Course syllabus


Chris Martin

Friday 10-12      

Some Ancient and Mediaeval Solutions to Arguments for Logical and Theological Determinism.

One of the oldest of philosophical problems was first raised by Aristotle and has been debated intensively ever since. If we maintain that the claims we make about the future are true or false, then it seems to follow that what will happen is already determined. Aristotle argued that the world is not logically determined in this way and that one solution to the argument is that our claims about the future are neither true nor false.  Mediaeval Christian philosophers could not accept this since they held that god is omniscient and that our history is the realisation of the divine providential plan. They were thus presented with the problem of explaining how divine foreknowledge and providence are compatible with the freedom of human action required to ground moral responsibility. In this course we will consider the classical problem of logical determinism as formulated by Aristotle and the various ingenious solutions to it and to the arguments for theological determinism proposed by a number of mediaeval philosophers and the interpretations of them by contemporary philosophers.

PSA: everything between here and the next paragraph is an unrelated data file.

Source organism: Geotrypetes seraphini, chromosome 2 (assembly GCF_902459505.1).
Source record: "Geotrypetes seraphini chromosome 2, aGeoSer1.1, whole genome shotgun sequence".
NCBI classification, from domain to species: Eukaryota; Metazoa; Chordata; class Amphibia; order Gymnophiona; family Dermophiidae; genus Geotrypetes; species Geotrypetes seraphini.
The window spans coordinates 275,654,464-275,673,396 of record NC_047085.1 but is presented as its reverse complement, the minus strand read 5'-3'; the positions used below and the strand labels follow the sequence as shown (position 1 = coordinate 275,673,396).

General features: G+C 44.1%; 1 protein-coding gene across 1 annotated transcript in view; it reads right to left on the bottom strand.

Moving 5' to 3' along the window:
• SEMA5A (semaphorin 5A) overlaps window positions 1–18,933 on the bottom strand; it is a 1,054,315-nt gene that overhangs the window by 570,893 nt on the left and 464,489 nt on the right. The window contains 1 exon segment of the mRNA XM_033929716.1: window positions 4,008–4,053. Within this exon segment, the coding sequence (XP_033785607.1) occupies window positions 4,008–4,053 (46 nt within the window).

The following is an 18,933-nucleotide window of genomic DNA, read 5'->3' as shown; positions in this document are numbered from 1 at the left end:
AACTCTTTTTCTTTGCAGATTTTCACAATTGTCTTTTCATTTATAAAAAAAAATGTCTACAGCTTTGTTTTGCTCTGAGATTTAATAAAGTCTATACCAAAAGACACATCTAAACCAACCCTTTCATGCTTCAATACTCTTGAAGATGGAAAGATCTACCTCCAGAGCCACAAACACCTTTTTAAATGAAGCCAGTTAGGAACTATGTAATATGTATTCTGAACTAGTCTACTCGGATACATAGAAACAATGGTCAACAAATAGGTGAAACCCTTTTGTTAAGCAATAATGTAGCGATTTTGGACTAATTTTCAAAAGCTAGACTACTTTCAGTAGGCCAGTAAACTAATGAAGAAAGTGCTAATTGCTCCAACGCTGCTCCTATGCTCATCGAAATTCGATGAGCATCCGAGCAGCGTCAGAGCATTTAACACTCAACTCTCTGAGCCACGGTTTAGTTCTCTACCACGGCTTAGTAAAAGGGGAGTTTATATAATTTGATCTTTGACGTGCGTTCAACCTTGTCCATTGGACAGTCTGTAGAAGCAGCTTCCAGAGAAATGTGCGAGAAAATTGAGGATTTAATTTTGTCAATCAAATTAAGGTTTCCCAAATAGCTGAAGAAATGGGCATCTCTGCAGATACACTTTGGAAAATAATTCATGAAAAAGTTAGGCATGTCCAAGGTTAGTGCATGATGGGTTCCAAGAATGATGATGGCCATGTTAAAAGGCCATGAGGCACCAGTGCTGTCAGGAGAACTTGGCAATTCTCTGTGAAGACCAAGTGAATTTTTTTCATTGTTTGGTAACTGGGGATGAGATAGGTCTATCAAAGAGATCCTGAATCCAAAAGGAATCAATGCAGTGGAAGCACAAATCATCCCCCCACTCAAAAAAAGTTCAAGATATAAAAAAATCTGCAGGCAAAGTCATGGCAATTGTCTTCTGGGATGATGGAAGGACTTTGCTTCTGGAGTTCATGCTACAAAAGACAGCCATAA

Weekly Readings (Talis)  
Extra Notes Slides
Seminar Recordings  
Readings Week 6  



100% One 6000 word essay or two 3000 word essays.


Course summary:

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